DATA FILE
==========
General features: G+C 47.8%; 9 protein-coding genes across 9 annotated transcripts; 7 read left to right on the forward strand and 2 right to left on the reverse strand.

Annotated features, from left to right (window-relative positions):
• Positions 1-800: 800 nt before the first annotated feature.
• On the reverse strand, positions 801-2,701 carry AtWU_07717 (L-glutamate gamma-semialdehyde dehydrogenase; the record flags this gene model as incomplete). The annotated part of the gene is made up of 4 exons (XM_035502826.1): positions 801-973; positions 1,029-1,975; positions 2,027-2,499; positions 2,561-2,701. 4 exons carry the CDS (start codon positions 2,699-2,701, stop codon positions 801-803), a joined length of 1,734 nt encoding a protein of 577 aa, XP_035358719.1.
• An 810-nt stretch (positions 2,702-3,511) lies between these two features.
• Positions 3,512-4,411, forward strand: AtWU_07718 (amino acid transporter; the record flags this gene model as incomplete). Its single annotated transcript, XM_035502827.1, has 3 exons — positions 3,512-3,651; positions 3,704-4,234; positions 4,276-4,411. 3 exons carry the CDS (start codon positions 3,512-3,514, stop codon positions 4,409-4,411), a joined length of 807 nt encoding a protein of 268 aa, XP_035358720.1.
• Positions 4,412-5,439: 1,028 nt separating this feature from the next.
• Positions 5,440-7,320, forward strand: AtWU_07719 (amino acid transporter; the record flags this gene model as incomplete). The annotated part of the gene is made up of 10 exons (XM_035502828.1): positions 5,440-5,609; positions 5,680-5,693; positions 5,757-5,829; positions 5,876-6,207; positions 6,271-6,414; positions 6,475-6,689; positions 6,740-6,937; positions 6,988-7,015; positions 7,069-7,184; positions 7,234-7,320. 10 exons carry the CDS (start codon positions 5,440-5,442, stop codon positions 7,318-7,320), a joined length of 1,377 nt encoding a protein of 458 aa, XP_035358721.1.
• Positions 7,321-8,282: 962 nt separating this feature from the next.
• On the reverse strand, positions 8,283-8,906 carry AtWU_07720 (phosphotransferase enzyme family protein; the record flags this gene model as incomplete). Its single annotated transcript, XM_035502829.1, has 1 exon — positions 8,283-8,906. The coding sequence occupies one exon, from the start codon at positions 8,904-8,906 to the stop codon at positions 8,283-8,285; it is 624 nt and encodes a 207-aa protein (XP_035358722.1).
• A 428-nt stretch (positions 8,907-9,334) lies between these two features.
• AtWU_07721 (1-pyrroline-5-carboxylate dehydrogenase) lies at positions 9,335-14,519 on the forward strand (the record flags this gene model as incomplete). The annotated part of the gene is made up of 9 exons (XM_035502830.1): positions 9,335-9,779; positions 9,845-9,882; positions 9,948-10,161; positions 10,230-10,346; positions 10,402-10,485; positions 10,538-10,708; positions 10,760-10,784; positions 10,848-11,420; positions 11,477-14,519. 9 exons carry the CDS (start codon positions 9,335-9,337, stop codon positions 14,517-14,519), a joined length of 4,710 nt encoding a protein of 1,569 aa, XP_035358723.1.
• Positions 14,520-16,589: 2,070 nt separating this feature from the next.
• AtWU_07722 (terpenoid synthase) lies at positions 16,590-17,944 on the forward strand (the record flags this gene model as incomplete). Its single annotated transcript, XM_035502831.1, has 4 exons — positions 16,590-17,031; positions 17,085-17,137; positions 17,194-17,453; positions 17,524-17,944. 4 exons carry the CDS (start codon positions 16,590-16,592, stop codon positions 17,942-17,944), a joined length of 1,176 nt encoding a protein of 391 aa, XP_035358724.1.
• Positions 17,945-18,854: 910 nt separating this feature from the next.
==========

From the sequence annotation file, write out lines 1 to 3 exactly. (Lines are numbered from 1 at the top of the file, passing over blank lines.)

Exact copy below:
General features: G+C 47.8%; 9 protein-coding genes across 9 annotated transcripts; 7 read left to right on the forward strand and 2 right to left on the reverse strand.

Annotated features, from left to right (window-relative positions):
• Positions 1-800: 800 nt before the first annotated feature.